Nokia - connecting people. Introduction
In 1963 Nokia starts its journey in the field of telecommunications with developing radio telephones for the army and emergency services. Since then, Nokia came a long way with launching the world’s first international cellular network and the first to allow international roaming in 1981. Nokia introducing the first car phone in 1982 and in 1991, Harri Holkeri- the Finish prime minister by then, makes the world’s first GSM phone call with Nokia handset. The strategic decision to invest in telecommunication has paid off and by 1998 Nokia is the world’s number one in mobile phones. Between 1996 and 2001, Nokia’s turnover increases almost fivefold from 6.5 billion Euro to 31 billion Euro.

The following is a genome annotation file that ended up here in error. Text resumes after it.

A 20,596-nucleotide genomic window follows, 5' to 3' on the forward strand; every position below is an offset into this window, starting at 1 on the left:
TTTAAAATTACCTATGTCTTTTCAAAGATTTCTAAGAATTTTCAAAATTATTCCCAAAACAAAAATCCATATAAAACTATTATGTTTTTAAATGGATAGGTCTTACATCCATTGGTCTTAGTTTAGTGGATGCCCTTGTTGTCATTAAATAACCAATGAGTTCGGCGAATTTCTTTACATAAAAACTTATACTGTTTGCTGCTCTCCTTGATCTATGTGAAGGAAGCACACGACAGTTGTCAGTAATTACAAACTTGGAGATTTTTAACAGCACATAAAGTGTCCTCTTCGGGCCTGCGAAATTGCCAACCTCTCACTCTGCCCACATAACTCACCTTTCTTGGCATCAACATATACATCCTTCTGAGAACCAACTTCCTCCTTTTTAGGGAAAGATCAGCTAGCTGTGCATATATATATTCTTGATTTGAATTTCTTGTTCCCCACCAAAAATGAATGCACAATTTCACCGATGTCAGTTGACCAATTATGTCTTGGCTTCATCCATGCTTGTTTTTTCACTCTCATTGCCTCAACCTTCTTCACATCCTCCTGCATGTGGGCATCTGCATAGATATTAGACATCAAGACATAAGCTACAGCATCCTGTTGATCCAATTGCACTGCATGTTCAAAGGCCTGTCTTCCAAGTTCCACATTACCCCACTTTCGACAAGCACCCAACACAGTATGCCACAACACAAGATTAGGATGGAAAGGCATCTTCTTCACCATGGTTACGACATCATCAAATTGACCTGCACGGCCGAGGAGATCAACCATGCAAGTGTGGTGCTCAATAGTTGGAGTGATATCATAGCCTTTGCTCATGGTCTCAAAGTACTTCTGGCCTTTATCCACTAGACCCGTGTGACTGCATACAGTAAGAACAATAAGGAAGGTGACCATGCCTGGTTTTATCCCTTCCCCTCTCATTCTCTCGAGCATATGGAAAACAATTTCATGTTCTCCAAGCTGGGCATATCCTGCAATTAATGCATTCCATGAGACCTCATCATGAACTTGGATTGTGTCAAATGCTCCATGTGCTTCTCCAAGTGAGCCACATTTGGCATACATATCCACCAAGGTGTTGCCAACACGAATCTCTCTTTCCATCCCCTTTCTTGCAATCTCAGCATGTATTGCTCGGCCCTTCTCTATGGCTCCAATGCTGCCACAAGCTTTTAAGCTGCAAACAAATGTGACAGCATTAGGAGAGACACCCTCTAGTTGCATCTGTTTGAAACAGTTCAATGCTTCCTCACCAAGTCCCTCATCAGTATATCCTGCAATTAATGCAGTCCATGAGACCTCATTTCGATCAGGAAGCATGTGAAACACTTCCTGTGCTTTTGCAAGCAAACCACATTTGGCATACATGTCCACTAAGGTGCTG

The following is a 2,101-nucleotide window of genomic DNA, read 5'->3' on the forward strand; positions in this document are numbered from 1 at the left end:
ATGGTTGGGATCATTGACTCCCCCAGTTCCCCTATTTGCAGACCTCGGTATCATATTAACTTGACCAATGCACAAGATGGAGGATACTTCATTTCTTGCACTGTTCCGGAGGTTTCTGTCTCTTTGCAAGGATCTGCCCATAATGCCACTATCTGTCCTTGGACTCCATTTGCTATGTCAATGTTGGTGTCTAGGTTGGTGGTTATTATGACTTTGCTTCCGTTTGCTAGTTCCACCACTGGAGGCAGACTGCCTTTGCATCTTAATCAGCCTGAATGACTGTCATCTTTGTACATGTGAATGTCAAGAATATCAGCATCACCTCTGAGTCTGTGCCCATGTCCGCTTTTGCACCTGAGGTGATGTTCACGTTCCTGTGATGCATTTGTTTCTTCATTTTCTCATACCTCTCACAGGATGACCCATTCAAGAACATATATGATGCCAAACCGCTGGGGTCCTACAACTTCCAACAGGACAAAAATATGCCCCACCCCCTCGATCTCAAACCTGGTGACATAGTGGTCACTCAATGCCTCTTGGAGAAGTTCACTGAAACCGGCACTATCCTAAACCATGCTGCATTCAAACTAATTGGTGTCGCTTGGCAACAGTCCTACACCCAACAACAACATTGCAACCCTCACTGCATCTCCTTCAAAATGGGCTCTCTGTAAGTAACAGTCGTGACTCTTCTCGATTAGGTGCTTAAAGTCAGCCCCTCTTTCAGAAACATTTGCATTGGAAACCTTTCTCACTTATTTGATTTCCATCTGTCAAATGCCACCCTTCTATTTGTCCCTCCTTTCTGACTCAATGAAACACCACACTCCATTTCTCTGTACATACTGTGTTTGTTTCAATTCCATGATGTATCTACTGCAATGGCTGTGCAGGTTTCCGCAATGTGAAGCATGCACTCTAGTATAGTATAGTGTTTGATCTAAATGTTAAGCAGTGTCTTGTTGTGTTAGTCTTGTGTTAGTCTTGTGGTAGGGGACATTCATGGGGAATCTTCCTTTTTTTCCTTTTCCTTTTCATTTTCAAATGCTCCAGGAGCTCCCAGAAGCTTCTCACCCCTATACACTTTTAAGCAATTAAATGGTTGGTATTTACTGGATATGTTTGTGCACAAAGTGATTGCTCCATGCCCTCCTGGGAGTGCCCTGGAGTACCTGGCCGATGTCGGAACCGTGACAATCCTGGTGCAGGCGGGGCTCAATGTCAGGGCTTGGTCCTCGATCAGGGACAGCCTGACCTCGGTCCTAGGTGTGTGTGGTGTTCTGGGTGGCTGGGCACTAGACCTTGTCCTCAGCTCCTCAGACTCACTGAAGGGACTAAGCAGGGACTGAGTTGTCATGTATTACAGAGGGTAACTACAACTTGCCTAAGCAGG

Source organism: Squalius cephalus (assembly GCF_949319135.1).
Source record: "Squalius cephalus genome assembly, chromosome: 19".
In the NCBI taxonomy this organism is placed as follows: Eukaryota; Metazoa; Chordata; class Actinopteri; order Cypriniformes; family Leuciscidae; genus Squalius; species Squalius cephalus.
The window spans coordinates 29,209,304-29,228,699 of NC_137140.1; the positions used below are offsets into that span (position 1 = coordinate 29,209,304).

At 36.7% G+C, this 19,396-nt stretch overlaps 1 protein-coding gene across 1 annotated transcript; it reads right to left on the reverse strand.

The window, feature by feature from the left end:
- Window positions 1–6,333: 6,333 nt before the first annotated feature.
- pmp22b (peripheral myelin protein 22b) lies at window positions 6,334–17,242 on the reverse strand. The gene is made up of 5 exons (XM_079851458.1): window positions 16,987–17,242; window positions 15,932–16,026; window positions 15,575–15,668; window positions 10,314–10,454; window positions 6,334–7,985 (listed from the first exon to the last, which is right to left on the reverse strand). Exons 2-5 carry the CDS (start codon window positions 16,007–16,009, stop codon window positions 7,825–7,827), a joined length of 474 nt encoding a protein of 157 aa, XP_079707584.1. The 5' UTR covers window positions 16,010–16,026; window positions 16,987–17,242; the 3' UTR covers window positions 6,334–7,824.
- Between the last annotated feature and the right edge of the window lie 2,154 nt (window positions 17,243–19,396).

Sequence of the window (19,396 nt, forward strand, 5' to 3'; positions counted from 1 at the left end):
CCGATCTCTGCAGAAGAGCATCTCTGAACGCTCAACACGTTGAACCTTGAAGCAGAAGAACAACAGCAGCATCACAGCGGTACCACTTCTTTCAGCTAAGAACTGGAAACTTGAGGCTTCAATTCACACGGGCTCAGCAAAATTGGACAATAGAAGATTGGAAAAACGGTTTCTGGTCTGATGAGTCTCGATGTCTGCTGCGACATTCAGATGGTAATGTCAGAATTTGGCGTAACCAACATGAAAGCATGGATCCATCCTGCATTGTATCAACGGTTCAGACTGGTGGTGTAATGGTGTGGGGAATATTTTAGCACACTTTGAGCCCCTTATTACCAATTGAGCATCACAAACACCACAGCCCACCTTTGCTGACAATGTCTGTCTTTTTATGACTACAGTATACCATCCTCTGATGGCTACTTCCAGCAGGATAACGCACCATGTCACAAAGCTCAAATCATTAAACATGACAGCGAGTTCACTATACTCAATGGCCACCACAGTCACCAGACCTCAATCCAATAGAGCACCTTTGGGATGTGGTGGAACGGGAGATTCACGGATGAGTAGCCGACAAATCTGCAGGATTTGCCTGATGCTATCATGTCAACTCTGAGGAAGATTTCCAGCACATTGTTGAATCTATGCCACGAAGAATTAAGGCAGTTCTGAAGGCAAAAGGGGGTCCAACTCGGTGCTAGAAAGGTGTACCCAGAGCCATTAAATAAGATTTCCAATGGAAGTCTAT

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Nokia’s competitive strategy was oriented toward the quality of the products. To reach its target market, the company followed the Product concept – “the consumers favor products offering the most quality, performance, or innovative features.” (Keller and Kotler, 2012, p.9). Nokia’s products were one of the best in their categories, and their prices were higher than competitor’s. In order to maintain its market share and keeps its customers in 1991 Nokia decides to expand its Research and Development programs, and global marketing. That move prepared the company for the cellular boom that hit the world market. The development of global strategies offered Nokia the ability to respond and meet customer’s needs quickly as they developed, with the added benefits of cost reduction, improved quality and competitive leverage. In 1995 the company started to open new manufactories in China, following by others in Mexico – 1996, Brazil-1998, Hungary- 1999 and India in 2006. The company is trying to keep each of these facilities as sustainable as possible. “This means minimizing any negative environmental and social impact the facility may have - for example, by reducing its energy consumption